There was plenty for Stefanos Tsitsipas to feel good about in 2021.
The Athenian captured his first ATP Masters 1000 title in Monte Carlo, reached his first major final at Roland Garros, went 55-19, and climbed to a career-high No. 3. But few knew that, after a right elbow injury forced him out of the Paris Masters and the year-end ATP Finals, he was at perhaps the lowest point of his career; so low, in fact, that he considered walking away from the sport for good.
“I went through a period of a lot of stress, a period where I didn’t enjoy playing tennis anymore because the pain was so big and so intense,” said Tsitsipas, who went under the knife in November. “I wasn’t able to enjoy the game that I love the most. I remember being at the ATP Finals a few days before the surgery and I was thinking of quitting. I didn’t think back then that anyone would be able to help me heal and get back to where I wanted. It was a very difficult moment that I had to go through. I was in a very bad place.”
His doctors initially targeted a spring 2022 return, with the Greek star back on the court in time to defend his points on the European clay. But Tsitsipas bucked the prognosis, healing up far faster than anyone expected. In fact, he bounced in time to kick off the new year at the ATP Cup and the Australian Open, where he played his way into the semifinals. Last month, he pushed through to the Rotterdam final (l. to Felix Auguer-Aliassime, 6-4, 6-2).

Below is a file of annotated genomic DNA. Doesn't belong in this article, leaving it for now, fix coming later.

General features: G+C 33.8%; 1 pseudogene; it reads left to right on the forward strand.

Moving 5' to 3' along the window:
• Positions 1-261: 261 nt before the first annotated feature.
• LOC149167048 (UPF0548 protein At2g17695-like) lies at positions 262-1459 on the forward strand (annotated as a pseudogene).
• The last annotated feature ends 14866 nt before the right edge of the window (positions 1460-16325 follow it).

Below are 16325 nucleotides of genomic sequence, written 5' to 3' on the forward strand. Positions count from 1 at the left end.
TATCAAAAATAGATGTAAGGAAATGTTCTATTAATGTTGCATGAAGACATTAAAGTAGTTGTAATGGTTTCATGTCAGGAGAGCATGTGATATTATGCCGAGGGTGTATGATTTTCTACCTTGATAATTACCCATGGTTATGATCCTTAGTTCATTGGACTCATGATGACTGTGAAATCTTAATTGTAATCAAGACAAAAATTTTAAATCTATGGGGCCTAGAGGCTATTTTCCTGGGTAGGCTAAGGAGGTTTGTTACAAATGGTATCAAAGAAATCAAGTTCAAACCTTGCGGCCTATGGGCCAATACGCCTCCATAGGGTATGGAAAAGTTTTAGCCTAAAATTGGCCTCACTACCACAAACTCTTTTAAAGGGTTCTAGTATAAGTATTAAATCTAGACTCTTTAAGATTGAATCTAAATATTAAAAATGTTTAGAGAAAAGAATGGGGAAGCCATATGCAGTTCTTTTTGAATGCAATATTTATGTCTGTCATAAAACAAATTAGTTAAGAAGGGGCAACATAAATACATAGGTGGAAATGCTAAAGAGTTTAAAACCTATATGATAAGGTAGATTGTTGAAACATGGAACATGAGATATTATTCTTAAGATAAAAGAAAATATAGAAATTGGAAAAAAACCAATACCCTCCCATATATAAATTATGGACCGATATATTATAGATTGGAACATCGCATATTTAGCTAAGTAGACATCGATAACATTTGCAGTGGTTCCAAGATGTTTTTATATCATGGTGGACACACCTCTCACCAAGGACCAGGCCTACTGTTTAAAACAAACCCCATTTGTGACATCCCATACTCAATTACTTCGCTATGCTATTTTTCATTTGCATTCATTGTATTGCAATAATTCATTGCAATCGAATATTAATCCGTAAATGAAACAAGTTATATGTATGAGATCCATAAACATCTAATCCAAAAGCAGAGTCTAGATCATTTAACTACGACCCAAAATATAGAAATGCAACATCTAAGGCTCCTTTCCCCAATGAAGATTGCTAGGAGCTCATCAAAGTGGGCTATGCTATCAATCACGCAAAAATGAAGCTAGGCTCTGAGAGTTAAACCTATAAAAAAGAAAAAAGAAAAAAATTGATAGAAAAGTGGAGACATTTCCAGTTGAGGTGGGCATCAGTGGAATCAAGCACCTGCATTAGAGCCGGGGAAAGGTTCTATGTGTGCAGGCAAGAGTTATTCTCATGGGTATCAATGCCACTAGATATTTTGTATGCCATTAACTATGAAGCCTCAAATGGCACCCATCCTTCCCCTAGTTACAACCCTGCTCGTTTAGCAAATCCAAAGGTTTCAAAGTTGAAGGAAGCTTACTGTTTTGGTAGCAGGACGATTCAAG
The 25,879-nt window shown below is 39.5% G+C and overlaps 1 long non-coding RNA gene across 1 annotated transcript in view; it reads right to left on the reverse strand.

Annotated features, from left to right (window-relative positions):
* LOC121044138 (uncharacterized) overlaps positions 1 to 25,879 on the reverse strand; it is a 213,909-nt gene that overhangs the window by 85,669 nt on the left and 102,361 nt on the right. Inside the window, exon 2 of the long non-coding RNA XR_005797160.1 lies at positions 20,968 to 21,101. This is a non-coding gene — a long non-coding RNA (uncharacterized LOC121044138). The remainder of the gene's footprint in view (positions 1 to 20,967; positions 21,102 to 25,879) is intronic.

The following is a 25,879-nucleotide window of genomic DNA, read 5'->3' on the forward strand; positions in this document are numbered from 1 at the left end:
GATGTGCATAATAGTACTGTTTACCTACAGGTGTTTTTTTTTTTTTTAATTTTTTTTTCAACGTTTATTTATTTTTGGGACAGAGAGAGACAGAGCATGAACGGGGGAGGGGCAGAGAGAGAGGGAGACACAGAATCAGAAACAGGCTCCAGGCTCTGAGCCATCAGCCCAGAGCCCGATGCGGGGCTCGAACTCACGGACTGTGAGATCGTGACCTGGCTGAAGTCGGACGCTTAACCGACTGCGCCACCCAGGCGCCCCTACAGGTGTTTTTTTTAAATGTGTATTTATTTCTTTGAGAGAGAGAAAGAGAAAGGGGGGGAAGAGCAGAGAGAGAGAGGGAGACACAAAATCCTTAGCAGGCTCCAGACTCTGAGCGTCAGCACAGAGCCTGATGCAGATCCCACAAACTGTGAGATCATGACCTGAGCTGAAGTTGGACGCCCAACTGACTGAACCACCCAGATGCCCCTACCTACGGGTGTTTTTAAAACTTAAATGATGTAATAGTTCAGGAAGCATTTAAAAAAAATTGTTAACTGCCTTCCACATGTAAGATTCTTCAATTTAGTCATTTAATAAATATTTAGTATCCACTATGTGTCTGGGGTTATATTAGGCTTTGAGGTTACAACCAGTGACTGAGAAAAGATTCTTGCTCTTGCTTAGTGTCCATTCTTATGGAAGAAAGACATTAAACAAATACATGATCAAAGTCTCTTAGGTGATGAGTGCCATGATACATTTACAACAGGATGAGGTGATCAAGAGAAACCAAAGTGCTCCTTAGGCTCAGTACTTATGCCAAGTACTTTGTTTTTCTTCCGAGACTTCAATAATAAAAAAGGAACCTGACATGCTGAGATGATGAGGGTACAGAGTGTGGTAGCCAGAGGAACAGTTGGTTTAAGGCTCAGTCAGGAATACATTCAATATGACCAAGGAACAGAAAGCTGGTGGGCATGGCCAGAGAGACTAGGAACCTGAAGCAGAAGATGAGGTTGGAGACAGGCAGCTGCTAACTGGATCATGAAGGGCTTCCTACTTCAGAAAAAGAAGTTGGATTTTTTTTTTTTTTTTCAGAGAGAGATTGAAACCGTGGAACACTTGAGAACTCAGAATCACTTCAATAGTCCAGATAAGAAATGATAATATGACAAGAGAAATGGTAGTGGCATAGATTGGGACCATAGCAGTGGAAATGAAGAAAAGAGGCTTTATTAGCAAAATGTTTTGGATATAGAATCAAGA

“It was not normal, not normal at all,” said Tsitsipas on Wednesday at the Indian Wells Tennis Garden. “It was kind of a miracle, in a way. The fact that I was able to go deep in the Australian Open was the best thing that has happened in my career so far in regards of a comeback, after such a difficult injury that I suffered with for many years.”
The 23-year-old hopes to leave those dark thoughts behind for good in 2022.
“I wasn’t able to stay motivated because I didn’t believe in myself,” he confided. “I wasn’t able to be where I wanted to be. My body was stopping me from going there. It was very sad to feel helpless, in a way. I felt weak and I felt unable to reach new heights. I want to feel consistent, and I want to feel good about myself this year.”
A title run at the BNP Paribas Open would do wonders to make that happen. Last year, Tsitsipas reached the quarterfinals here for the first time (l. to eventual runner-up Nikoloz Basilashvili, 6-4, 2-6, 6-4). Taking the trophy in 2022 might be just the confidence boost he needs.
Said Tsitsipas, “It could give me a massive amount of confidence to win Grand Slam titles if I pull that off.”